AUBURN — As a downtown Auburn business owner, Marc Schulz says he believes in the phrase "a rising tide lifts all boats."
It's the belief that improvements to an economy will benefit all of its participants. Schulz — who owns Prison City Pub & Brewery and The Copper Pig with his wife, Dawn — feels there's a similar mindset among downtown businesses: A desire to see the city succeed.
Those ventures include three ongoing projects along Genesee Street: 10-14 Genesee St., colloquially known as the Auburn Floors and Piccirillo buildings; 41, 43-51 and 53 Genesee St., collectively known as the Nolan block; and 63 Genesee St., formerly a branch of Marine Midland and HSBC banks.
Along with Prison City's endeavors, the initiatives were the topics of this month's Cayuga County Wednesday Morning Roundtable. The discussion was held at Auburn's Hilton Garden Inn with an audience that included local officials and community leaders from around the county.
"I think in order for the city to progress, all of these projects need to work in concert for all of us to be successful," Marc Schulz said.
There is a "wonderful blend" of commercial endeavors in Auburn that has helped foster downtown development, attorney Dominic Giacona said Wednesday. Getting the Auburn Floors and Piccirillo buildings involved in that has taken three years' worth of restoration.
Giacona is the legal representative for VG Rentals, a development group that is transforming the formerly dilapidated structures into 18 upscale apartment units with three street-level commercial spaces. Stephanie DeVito, executive director of the Auburn Downtown Business Improvement District, said two businesses opening there will be The Music Branch — which will feature music therapy, classes and workshops with fine art space — and West & Co. Diamonds and Fine Jewelry.
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In taking on the restoration, Giacona said VG Rentals encountered a bevy of challenges, such as stabilizing the crumbling structures and addressing asbestos levels. The resulting remediation, he said, turned the estimated $3-million project into a $5-million one, with the gap bridged in part by grant funding.
Beyond the construction, developers have also been challenged by nearby businesses concerned with the apartments' impact on available parking. Giacona said the buildings are now nearing their completion, with 13 residential units currently occupied while the other five are pending certificates of occupancy from the city.
Further, the lease agreements for the apartments bar residents from on-street parking during normal business hours. Tenants are also allowed to purchase permits to park in the nearby Seminary Avenue lot.
"Overall, I think this is a really exciting time for Auburn," he said. "There have been a lot of movements here in the past five years that have given us all considerable reason for optimism. It's contagious, almost."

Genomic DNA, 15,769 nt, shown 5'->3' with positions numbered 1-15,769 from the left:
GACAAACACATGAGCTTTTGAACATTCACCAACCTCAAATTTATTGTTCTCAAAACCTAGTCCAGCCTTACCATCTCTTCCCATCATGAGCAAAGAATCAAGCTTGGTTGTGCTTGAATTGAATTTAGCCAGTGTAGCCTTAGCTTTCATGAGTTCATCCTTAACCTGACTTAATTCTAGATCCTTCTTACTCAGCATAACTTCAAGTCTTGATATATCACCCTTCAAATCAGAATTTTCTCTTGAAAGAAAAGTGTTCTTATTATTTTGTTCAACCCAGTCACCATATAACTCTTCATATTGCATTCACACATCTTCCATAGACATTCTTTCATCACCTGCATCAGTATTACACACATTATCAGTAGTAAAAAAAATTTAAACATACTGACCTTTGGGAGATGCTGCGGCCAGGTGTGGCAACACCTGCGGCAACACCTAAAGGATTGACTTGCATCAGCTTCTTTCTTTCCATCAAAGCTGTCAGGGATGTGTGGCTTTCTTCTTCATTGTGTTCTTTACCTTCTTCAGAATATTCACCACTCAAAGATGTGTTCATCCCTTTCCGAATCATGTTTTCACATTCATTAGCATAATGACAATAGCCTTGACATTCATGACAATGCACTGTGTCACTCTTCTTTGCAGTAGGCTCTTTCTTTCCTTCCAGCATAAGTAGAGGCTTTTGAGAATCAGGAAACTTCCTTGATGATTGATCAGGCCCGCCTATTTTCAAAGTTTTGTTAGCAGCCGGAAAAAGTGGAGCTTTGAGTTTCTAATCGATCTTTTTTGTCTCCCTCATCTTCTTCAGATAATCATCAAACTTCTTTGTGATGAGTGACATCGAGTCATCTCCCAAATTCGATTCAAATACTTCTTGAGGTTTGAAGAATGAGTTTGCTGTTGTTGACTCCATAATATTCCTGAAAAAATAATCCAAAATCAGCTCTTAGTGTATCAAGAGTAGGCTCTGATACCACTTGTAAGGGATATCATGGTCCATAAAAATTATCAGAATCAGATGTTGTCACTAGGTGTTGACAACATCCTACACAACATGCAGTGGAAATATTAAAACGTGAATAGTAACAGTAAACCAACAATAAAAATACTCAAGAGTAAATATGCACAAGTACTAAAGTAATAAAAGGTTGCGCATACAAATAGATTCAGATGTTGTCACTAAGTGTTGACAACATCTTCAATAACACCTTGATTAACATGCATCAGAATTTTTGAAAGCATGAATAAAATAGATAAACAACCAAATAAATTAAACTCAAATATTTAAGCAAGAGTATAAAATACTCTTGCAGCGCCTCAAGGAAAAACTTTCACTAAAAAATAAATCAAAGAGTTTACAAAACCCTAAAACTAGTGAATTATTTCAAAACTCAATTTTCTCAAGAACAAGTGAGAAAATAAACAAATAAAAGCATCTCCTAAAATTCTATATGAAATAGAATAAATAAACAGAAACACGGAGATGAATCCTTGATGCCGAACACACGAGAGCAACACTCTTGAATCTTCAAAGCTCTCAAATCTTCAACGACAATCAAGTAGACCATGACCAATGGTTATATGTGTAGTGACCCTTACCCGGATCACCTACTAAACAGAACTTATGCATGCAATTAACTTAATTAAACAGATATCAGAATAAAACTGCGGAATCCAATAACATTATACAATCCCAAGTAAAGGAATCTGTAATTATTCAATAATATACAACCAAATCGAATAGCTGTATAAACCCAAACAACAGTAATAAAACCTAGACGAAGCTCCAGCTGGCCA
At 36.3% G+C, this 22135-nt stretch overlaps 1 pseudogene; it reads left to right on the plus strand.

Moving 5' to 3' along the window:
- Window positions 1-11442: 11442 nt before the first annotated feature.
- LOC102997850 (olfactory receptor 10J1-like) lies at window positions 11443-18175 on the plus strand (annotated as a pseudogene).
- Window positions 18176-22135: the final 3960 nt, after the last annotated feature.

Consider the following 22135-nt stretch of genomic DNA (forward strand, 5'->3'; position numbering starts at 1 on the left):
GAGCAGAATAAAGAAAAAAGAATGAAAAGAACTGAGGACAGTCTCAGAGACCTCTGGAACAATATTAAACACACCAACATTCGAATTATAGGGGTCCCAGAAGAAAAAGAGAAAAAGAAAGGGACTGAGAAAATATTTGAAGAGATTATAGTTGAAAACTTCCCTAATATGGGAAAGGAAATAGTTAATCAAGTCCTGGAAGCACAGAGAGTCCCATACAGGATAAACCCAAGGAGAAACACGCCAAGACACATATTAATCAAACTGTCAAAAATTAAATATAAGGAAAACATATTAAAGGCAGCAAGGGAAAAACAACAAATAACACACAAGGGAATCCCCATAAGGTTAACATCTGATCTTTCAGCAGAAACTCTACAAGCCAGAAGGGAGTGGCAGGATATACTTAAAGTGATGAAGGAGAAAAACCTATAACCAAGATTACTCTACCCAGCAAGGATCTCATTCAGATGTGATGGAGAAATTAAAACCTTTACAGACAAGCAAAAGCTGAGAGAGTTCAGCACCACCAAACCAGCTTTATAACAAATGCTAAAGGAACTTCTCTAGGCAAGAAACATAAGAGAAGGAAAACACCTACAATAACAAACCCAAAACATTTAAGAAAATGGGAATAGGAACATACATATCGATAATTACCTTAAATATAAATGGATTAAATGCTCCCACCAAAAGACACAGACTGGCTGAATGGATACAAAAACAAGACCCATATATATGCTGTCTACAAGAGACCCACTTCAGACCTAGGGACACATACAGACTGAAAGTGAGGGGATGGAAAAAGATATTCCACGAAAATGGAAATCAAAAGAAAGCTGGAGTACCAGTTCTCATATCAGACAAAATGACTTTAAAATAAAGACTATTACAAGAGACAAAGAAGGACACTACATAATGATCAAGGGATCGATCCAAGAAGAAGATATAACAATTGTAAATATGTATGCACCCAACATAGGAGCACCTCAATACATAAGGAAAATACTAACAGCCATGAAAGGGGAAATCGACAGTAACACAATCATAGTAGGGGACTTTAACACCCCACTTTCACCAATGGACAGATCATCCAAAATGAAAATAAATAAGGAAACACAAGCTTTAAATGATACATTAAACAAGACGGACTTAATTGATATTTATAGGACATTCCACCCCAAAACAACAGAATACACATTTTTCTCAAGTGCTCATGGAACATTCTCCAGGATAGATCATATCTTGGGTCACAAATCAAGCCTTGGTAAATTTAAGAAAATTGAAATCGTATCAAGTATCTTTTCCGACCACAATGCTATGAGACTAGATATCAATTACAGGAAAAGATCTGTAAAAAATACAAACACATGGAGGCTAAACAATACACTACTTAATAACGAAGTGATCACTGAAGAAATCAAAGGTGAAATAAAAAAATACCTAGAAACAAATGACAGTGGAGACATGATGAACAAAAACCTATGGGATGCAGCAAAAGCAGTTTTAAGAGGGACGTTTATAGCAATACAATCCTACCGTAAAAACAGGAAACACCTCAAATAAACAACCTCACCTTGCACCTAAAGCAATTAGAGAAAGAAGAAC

Grant Kyle commended VG Rentals on Wednesday, saying he considered the idea of renovating those Genesee Street structures several times — and walked away each time.
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Instead, Kyle's focus — through his family's Auburn-based development group, KyleCroft Development — is now on redeveloping the Nolan block and the former HSBC banks, a concrete building that's called "the bunker."
Preliminary plans for the Nolan block of properties, structures that have been condemned by the city since June 2014, would develop as many as 16 apartment units with several commercial spaces. Kyle said developers hired a company to clear debris from the buildings and are in the pre-planning process to prepare for construction, which they hope to start in December.
"It's a lot of good memories for Auburn and we're looking to bring it back to something that people will be proud of again," he said.
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True to its name, the bunker is much more structurally sound, Kyle said, though he noted potential challenges with the bank's seven vaults. KyleCroft intends to develop the building into up to four commercial suites with common areas and an elevator; Kyle said the goal is to be done by November, as crews are demolishing old teller stations to make way for the new tenants.
Marc Schulz rounded out Wednesday's presentation with a recap of Prison City's successes and future plans as samples of its Puff Puff Shiv Cocoa Puff-flavored brown ale — a "breakfast beer," he joked — made their way around the room.
He cited recent accolades that have put Prison City "on the map," he said. Most recently, the brewery's Mass Riot India pale ale was ranked No. 1 in Paste Magazine's annual blind taste test of 247 American IPAs.
The release of the Mass Riot IPA, Marc Schulz said, drew more than 500 people to the brewery more than a week ago, prompting owners to plan a draft-only release event this Monday.
AUBURN — Mass Riot, indeed.
Plans are still in the works to expand Prison City's operations with a production facility as an anchor tenant of a riverside regional market proposed by the city of Auburn. And while they have purchased several fermentation tanks to help increase their current capacity, Marc Schulz said the owners still have a few more projects up their sleeves.
"If we could get 500 people on a Sunday with just 100 Crowlers (32-ounce cans) of beer, imagine how many people will come together when we have 1,000 — and cases of beer," he said. "We're excited about that. We challenged ourselves every day to get better at what we do."